Avocado nutrition

 

monounsaturated fat, vitamin E, folic acid, fiber and potassium

monounsaturated fat, vitamin E, folic acid, fiber and potassium

Since 2000, we’ve gone from eating 8 million pounds of avocados on Super Bowl Sunday to a whopping 79 million.  10 X.  Or about 158 million avocados.  According to audience estimates, that’s about 1.3 avocados per viewer.  Wow!

Nutritional implications of that?  Avocados are high fat, and high calorie.  Fortunately the fats are mostly healthy monounsaturated fats, but calories all the same.  Eating your requisite 1.3 avocados, in the form of guacamole, on Sunday adds up to about 300 calories, and that doesn’t even include chips.  If you typically scoop about 1-1/2 tablespoons of guacamole onto a chip, that’s about 45 calories per scoop.  Avocados are also a good source of vitamin E, folate and potassium, and have smaller amounts of many other vitamins and minerals.  For a high fat food, they’re a surprisingly decent fiber source, but have little protein.

If you’re the guacamole preparer, there are ways to minimize the calorie damage, and ways to make it worse.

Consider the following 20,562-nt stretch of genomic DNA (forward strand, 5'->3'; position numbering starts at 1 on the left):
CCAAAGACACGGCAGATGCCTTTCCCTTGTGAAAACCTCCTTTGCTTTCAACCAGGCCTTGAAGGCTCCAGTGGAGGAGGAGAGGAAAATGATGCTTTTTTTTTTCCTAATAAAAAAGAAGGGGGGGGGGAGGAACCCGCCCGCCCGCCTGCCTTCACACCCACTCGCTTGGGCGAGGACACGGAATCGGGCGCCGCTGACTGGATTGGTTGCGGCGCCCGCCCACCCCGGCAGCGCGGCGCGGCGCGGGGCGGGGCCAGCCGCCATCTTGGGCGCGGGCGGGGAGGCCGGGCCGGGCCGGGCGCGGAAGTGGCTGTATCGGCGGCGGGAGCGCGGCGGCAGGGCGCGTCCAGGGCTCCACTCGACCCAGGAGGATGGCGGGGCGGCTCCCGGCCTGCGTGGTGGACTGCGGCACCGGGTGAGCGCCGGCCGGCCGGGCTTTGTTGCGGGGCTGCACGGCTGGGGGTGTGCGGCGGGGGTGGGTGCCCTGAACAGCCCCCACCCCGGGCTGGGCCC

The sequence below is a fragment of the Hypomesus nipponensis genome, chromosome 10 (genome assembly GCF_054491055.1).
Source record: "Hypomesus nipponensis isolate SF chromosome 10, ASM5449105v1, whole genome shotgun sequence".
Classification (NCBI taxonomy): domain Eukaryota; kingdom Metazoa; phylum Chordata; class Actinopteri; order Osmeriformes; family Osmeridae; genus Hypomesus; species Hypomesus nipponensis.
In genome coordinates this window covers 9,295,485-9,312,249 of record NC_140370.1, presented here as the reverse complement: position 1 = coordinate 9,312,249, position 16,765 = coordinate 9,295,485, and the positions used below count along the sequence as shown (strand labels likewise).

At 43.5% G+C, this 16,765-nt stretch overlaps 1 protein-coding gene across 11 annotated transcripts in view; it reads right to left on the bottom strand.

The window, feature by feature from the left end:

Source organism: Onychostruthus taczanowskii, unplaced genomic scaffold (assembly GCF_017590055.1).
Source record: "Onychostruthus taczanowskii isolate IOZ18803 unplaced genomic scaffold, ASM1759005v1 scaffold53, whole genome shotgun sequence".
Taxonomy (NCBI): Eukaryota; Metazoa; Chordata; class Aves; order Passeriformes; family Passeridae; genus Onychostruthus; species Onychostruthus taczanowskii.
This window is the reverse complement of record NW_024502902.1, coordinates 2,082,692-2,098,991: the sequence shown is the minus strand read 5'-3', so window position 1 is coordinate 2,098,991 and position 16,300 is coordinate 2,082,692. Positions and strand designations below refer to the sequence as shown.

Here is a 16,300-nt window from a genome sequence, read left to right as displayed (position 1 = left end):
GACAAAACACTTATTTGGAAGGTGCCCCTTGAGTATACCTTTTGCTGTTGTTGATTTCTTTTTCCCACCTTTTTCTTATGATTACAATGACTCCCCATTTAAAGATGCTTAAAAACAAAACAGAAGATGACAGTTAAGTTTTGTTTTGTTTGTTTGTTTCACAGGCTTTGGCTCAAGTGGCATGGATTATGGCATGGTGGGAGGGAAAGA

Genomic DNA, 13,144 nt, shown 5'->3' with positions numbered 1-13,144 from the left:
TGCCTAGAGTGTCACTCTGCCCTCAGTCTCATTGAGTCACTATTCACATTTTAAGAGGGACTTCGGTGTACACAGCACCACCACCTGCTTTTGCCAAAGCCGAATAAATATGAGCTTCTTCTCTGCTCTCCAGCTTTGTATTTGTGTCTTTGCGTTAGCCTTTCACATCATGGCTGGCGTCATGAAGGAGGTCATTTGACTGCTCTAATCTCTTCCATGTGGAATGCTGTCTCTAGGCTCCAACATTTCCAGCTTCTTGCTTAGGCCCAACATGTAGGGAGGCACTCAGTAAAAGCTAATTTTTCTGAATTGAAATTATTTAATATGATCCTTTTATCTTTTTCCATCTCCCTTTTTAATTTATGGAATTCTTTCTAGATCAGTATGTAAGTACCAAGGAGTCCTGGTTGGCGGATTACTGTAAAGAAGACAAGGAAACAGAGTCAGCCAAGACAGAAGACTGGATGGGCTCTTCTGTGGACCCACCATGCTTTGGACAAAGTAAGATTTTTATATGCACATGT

Worse: cut the mashed avocado with sour cream.  NO!   This just adds saturated fat and pure fat calories.  Even worse, sour cream ruins the flavor of the avocado.  Don’t add oil either — again, pure calories with no purpose.

OK: just mash straight avocado with a dash of red pepper, cumin, salt and lime or lemon juice.

Minimize (slightly less calories per scoop, plus extra nutrients): mix the mashed avocado with chopped scallions, tomatoes and sweet peppers.  Chopped cilantro is also great, although it’s not bulky enough to significantly reduce calories.  There’s a limit to how many chopped vegetables you can add, to a maximum of about 1/3 of the volume.

Super Bowl Sunday is also known for chicken wing consumption.  If you remove the skin and just eat the meat, wings aren’t terrible, from 70-100 calories depending on the size.  But the whole point of Buffalo wings is the spicy glaze and blue cheese dipping sauce.  One way to minimize the damage is to buy or make boneless “wings” with the skin removed.

Another way to minimize damage of all delicious Super Bowl snacks: portion control.  In fact, that’s probably the best way.

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